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August 10, 1999


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Officially unofficial! Court flags off telecom policy finally but key issues will need new Parliament's approval. Onkar Singh in New Delhi

The Delhi high court today allowed the central government to implement the New Telecom Policy, 1999.

Email this story to a friend. But the court has insisted that the revenue sharing package in the policy will remain subject to clearance by the new dispensation at the centre and its subsequent approval by Parliament.

A division bench comprising Chief Justice S N Variava and Justice S K Mahajan clarified that it is only passing an interim order, which is neither an approval nor disapproval or a vindication of the policy.

A coalition government led by the Bharatiya Janata Party introduced the New Telecom Policy. The government lost mandate recently and a mid-term general election has been scheduled.

The court also made it clear that should the Election Commission decide to investigate the matter of its own, it would be free to do so and take whatever decision it deems fit to be taken.

In its last hearing of the matter on August 3, the court had given the government and the telecom operators to accept its suggestion that they would abide by the decision taken by the New Lok Sabha after the elections.

But neither of the telecom operators nor the government filed any undertaking to this effect before the court took up the matter this morning.

The bench has now directed basic and cellular telephony licensees to place individual undertakings before the court as a precondition to the implementation of the migration package.

The migration package allows telephone companies to shift from a license fee regime to a revenue sharing regime.

''Each and every basic and cellular licensee will have to give an undertaking that the implementation of the migration package would be subject to the approval of the council of ministers after the constitution of the new Lok Sabha (lower house),'' the order noted.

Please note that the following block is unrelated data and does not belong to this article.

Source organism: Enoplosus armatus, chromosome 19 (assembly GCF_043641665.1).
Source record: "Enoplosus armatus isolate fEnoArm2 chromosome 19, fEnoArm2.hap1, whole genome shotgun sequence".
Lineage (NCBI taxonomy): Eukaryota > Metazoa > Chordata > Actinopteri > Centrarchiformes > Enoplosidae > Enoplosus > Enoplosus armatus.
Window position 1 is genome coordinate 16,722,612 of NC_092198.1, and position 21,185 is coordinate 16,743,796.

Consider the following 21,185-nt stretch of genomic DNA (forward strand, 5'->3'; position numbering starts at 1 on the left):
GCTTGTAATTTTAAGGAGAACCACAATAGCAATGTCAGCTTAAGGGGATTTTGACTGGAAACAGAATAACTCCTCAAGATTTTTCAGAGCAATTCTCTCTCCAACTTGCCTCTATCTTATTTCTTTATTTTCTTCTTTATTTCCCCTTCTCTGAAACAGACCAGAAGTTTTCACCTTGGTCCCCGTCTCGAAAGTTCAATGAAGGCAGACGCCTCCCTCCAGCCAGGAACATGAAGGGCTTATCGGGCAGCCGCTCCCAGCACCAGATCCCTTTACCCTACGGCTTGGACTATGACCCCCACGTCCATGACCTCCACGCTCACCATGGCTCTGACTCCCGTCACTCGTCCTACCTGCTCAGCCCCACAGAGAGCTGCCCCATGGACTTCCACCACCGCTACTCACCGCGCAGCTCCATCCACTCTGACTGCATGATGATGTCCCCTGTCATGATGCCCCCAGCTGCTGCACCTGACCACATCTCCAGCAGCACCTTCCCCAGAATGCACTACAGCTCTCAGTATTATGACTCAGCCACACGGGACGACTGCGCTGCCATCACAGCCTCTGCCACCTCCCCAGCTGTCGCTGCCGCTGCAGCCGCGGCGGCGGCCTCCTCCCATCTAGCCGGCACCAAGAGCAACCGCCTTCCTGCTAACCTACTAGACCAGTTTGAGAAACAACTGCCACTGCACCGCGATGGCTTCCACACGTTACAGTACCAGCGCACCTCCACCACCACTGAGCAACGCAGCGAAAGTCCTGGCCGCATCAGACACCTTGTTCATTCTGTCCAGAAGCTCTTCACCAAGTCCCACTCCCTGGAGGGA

Earlier, Attorney-General Soli Sorabjee had assured the court that the government would abide by the decision taken by the court. But he refused to accept the plea that court could direct the present government to give an undertaking that the New Telecom Policy would be placed before the new Lok Sabha.

The judges said the undertakings would be in operation till December 31, prior to which the court is scheduled to have another hearing on December 6.

The judges ruled that each and every licensee would undertake before the court that in case the new council of ministers or the Lok Sabha disapproved the revenue sharing package, they would not claim any right or equity out of the said package and would go back to the 1994 licence policy.

The ruling would only be applicable to licensees who give undertakings to the court and not to those whose licences have been terminated, the court said.

If disapproved, the licensees, under the migration package, would be termed as new operators under the old policy, it said.

Under the New Telecom Policy the metro players would be sharing with the government 15 per cent of their revenue.

This arrangement, according to the Communist Party of India, Marxist, and the Congress party office bearers would be much lower to the agreed amount between the telecom operators and the government in the previous telecom package.